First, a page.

As the nation’s Roman Catholic bishops gathered in Chicago Thursday
for a meeting to review their sexual abuse policy, Cardinal Francis George
said homosexual men should not be admitted into seminaries.
George, who is archbishop of Chicago and vice president of the U.S. Conference
of Catholic Bishops, said in light of the sexual abuse crisis, bishops are
paying closer attention to the sexual backgrounds of men interested in entering
the priesthood. Part of the commitment is that a man is celibate when he enters
"Also, anyone who has been part of a gay subculture or who
has lived promiscuously as a heterosexual would not be admitted … no matter
years in his background that might have occurred," George said.
I don’t think a policy that would have excluded St. Augustine
from the priesthood would be a good policy. This is the problem with a broad
policy or zero tolerance ideas that seek to be seen as fair over being discerning
and prudent. That seem to make a strait line moral equivalency between homosexual
activity and sinful heterosexual activity. Both are gravely sinful, though
homosexual activity is also gravely disordered. This is what happens though
when those accepting men to the seminaries have not been prudent in their judgments
in the past forcing some fit-all-policy to be forced into place.
The 1961 Document, “Careful Selection and Training of Candidates
for the States of Perfection and Sacred Orders” was promulgated by the
Vatican’s Sacred Congregation for Religious on February 2, 1961.
“Advancement to religious vows and ordination should be
barred to those who are afflicted with evil tendencies to homosexuality or
pederasty, since for them the common life and the priestly ministry would constitute
There is also suppose to be in the works a Vatican document
to again address this topic and reports of the draft document say that it
reiterates what the 1961 documents said.
The role, if any, of sexuality in the sexual abuse scandal is
being debated. Critics have charged there is no evidence that gays are more
likely to engage in abuse than heterosexuals. Others have said placing attention
on homosexuality is a way of deflecting attention from bishops who allowed
the scandal to unfold.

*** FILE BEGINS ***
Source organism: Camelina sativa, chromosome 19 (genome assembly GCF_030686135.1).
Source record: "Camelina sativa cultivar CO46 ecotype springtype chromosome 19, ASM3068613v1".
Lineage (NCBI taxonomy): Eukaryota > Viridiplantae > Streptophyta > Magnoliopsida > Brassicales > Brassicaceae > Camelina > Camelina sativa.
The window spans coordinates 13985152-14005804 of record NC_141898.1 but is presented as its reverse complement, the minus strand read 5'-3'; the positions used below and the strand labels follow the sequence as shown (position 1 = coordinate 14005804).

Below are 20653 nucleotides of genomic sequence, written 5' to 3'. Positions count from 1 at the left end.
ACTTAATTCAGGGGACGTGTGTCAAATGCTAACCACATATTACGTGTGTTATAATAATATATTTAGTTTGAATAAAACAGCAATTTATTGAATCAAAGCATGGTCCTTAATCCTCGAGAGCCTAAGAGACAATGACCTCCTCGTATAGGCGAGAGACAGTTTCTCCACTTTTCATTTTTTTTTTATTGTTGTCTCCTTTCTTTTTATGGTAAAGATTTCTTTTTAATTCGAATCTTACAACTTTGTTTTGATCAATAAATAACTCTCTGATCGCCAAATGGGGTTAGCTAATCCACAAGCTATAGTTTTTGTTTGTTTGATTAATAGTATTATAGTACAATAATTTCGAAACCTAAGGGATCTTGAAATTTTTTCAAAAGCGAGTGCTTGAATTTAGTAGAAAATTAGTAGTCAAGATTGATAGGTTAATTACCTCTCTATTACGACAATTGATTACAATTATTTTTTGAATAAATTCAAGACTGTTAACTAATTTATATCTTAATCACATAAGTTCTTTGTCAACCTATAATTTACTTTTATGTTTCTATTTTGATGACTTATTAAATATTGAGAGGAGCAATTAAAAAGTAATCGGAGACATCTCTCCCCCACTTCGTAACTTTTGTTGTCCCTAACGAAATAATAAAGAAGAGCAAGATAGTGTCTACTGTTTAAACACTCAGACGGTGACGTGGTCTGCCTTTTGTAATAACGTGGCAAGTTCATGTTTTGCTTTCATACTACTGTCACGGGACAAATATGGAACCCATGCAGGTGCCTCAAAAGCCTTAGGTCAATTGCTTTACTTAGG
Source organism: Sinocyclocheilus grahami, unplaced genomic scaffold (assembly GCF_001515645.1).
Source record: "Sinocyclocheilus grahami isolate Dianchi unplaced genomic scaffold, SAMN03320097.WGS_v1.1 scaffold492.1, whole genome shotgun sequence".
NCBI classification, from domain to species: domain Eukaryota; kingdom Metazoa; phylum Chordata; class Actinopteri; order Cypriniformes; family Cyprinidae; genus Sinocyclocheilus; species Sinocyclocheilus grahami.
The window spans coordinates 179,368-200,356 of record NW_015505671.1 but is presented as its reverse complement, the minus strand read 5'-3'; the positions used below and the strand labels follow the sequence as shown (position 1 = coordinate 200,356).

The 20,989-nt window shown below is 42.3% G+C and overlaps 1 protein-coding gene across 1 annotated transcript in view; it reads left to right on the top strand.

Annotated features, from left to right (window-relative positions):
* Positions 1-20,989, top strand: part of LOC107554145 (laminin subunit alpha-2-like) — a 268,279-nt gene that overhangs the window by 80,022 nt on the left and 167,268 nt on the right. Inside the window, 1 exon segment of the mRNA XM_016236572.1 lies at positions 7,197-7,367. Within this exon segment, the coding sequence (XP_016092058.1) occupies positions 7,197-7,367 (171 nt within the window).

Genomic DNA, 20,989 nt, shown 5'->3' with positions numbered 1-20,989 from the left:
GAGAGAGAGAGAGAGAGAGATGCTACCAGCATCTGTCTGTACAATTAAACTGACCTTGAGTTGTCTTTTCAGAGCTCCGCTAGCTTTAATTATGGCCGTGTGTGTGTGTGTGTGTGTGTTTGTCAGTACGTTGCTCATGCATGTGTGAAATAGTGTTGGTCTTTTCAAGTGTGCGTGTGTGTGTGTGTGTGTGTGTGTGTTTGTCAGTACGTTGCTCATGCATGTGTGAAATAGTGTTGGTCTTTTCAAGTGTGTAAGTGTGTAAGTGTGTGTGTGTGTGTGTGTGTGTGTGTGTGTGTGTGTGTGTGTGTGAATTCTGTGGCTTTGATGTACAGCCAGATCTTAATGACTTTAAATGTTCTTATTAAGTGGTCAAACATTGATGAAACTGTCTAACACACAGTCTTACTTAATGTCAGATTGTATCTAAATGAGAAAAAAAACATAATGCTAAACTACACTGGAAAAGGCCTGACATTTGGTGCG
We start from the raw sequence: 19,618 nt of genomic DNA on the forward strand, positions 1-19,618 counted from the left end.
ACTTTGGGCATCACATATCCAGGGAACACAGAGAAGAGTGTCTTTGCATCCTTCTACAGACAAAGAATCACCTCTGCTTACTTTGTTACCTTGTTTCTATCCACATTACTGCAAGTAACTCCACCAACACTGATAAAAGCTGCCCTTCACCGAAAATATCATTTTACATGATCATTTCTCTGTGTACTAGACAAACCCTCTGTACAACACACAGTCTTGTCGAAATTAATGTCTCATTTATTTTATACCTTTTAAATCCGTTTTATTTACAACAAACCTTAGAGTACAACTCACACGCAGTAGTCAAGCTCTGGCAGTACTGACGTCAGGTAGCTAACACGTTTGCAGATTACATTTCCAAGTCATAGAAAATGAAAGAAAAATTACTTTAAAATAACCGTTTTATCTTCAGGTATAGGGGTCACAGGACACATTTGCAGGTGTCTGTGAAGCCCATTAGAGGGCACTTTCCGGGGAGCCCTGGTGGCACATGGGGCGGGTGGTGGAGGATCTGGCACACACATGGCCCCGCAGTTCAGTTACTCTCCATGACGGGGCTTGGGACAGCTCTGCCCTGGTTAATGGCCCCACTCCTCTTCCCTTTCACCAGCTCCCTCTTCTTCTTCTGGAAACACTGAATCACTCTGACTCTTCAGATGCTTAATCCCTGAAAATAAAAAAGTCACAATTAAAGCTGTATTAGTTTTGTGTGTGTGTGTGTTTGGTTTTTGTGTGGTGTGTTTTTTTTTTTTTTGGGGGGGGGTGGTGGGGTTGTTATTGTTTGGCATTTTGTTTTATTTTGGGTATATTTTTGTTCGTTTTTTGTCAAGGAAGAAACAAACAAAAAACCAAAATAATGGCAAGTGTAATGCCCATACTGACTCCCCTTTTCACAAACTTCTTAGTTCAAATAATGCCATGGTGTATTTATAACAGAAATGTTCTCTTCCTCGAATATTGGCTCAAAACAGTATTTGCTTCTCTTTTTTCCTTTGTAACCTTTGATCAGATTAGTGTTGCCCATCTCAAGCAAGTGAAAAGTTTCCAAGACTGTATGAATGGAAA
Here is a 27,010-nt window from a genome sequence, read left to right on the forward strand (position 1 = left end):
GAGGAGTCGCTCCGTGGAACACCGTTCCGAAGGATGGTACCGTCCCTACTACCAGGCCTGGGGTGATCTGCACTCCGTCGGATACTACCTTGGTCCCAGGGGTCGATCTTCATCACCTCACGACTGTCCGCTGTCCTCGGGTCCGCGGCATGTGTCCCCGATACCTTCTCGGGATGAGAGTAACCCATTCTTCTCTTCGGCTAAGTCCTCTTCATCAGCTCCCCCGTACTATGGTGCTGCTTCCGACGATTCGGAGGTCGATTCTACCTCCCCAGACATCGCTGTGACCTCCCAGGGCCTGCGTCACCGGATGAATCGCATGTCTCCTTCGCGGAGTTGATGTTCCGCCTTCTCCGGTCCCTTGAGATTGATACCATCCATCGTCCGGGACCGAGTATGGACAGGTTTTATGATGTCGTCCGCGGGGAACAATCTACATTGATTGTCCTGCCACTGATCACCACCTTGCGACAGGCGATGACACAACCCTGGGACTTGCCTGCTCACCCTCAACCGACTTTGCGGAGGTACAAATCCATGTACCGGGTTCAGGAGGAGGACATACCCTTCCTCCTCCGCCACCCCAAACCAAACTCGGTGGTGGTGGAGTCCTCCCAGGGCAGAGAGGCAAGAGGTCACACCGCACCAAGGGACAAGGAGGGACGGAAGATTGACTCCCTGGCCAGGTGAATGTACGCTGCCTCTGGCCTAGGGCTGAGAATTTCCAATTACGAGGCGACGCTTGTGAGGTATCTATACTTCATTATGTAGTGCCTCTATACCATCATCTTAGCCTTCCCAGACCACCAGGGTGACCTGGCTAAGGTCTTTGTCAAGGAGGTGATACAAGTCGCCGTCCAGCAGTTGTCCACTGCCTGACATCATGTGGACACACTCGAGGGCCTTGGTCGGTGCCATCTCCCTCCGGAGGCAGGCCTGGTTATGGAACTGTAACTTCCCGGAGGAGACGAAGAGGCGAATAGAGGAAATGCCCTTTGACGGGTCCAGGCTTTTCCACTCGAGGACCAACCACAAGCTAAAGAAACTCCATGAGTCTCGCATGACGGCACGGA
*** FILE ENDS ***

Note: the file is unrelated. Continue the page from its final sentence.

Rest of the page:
I always enjoy the unnamed "critics have charged" boilerplate
that so often ends up in articles. Unnamed critics with unmentioned research
or evidence is thrown in to "balance" an article. The fact that the overwhelming
instances of abuse was in fact predominately homosexual ephebophilia is ignored
which is why so many articles on abuse work overtime to ignore or not mention
the gender of abuse victims. They never seem to get around mentioning why the
introduction of altar girls did not create a spike in the amount of girls being
Bishops are expected to approve a broader definition of sexual
abuse that covers priests who buy or disseminate child pornography, and they
will be asked to approve spending $1 million in reserve funds for an in-depth
study of the "causes and contexts" of the abuse crisis. The study
is expected to focus on whether abuse might be related to homosexuality, celibacy
and other issues. [Source]
The bishop’s conference seems to be more and more a studyarchy.
Go forth among all nations and initiate studies. Bishops don’t have to lead
or make decisions, they just inaugurate one more study to put off actually
using their common sense and acting on it.
consider celibacy to be a factor in sexual abuse is to buy in to the culture.
To ignore that the discipline of priestly celibacy has not created this amount
of sexual abuse in the past. To ignore that these abuses started to spike
in the sixties and seventies which is definitely not when priestly celibacy
The last line kills me. “The study is expected to focus on whether abuse might be related to homosexuality, CELIBACY, or other issues.” (Emphasis mine, of course.)
I’m getting sick of the implication (and sometimes outright statement) that celibacy leads to sexual abuse and other deviant behavior.
I was happy to read Cardinal George’s comments that stated” homosexuals should not be admitted into seminaries.” I wish he had gone one step farther and said, homosexuals who lie to get into the seminaries, once this is determined, should be removed. ~ Priests shouldn’t have a sexual preferece, at least not one they act on. And yes it is the Church’s business to know who is in bed with a priest,because they have made a vow of celibacy, and a promise to the Church. What part of that don’t they get?
To err is human, but to molest little boys is sick and wrong.
Gagh. It sounds positively … Episcopalian.
And I mean that in the nicest possible way.
“Studyarchy” is right — I am persuaded that “study groups” have precisely two purposes:
Mitchell�s law of committees: Any problem can be rendered insoluble if enough meetings are held to discuss it.
So much for the power of the Holy Spirit in conversion. The problem was not just the sexual orientation of the priests, but their lack of commitment to God, Church, and celibacy. It seems that we are placing all of the blame on the individual sinners and not enough on the ambiance and theology or lack thereof of the seminaries themselves.
It is part and parcel with the scandal causing all of the laity to undergo Virtus training, yet not dealing with the bishops who fostered an ungodly culture within their respective dioceses.
I thank God for the Spirit that is blowing through the Church today and always. Thank you, Lord Jesus. Send us more laborers in the vineyard, and may they be filled with Your Spirit!
I agree with Jeff that any policy which would have excluded St. Augustine, an ex-libertine who had fathered an illegitimate child, is too strict. It’s interesting that he was made priest and bishop virtually by acclamation at the time. But the US bishops today don’t have what it takes to even try to exclude homosexuals from the priesthood without also excluding heteorsexuals whose history is less than exemplary.